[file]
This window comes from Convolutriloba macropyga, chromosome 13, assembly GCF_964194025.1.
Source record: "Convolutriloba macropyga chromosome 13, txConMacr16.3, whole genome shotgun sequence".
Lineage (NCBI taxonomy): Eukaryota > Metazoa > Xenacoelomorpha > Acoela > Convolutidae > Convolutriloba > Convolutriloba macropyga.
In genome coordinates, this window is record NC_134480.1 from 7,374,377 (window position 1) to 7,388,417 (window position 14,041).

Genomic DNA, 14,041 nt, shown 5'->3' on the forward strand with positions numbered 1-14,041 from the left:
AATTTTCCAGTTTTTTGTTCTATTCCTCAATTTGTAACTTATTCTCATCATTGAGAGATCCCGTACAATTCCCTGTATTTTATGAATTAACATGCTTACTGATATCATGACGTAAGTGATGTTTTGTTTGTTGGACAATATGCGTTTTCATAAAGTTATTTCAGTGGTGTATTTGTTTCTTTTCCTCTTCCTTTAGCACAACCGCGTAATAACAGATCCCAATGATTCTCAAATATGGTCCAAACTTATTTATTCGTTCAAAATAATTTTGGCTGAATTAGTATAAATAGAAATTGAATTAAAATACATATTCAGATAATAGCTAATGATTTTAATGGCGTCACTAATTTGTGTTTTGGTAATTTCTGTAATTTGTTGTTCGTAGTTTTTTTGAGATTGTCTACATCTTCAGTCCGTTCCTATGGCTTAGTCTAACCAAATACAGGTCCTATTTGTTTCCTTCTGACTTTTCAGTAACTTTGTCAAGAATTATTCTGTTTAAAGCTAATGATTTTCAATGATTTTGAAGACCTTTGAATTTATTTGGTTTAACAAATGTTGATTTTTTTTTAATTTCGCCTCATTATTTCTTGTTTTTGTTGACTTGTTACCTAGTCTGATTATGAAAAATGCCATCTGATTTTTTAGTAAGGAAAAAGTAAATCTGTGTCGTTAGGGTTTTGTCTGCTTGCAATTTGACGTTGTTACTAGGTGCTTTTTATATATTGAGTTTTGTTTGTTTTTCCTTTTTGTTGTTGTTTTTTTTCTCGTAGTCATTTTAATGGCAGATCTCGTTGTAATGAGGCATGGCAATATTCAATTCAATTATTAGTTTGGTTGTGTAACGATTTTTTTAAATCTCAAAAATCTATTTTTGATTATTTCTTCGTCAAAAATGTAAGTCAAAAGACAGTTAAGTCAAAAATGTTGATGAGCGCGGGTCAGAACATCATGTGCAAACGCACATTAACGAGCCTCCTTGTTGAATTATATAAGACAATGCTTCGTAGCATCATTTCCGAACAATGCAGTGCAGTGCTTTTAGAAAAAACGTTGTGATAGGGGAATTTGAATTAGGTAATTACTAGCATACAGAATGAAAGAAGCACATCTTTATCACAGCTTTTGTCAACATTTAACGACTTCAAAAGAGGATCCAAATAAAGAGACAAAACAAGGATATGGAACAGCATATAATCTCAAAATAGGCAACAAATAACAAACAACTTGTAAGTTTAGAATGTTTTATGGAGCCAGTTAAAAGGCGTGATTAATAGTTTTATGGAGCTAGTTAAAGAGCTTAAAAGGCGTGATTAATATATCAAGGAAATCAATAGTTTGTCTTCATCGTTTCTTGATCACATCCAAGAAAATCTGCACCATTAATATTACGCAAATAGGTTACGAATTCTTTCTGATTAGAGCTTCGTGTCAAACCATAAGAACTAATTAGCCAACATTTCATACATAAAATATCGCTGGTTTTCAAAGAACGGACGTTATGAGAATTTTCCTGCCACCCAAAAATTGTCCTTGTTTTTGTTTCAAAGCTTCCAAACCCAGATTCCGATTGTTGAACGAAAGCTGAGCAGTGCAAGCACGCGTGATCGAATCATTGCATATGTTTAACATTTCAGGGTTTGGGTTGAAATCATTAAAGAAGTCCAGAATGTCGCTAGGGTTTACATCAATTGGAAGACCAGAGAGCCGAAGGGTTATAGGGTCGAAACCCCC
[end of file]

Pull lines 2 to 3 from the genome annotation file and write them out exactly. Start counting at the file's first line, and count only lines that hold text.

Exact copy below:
Source record: "Convolutriloba macropyga chromosome 13, txConMacr16.3, whole genome shotgun sequence".
Lineage (NCBI taxonomy): Eukaryota > Metazoa > Xenacoelomorpha > Acoela > Convolutidae > Convolutriloba > Convolutriloba macropyga.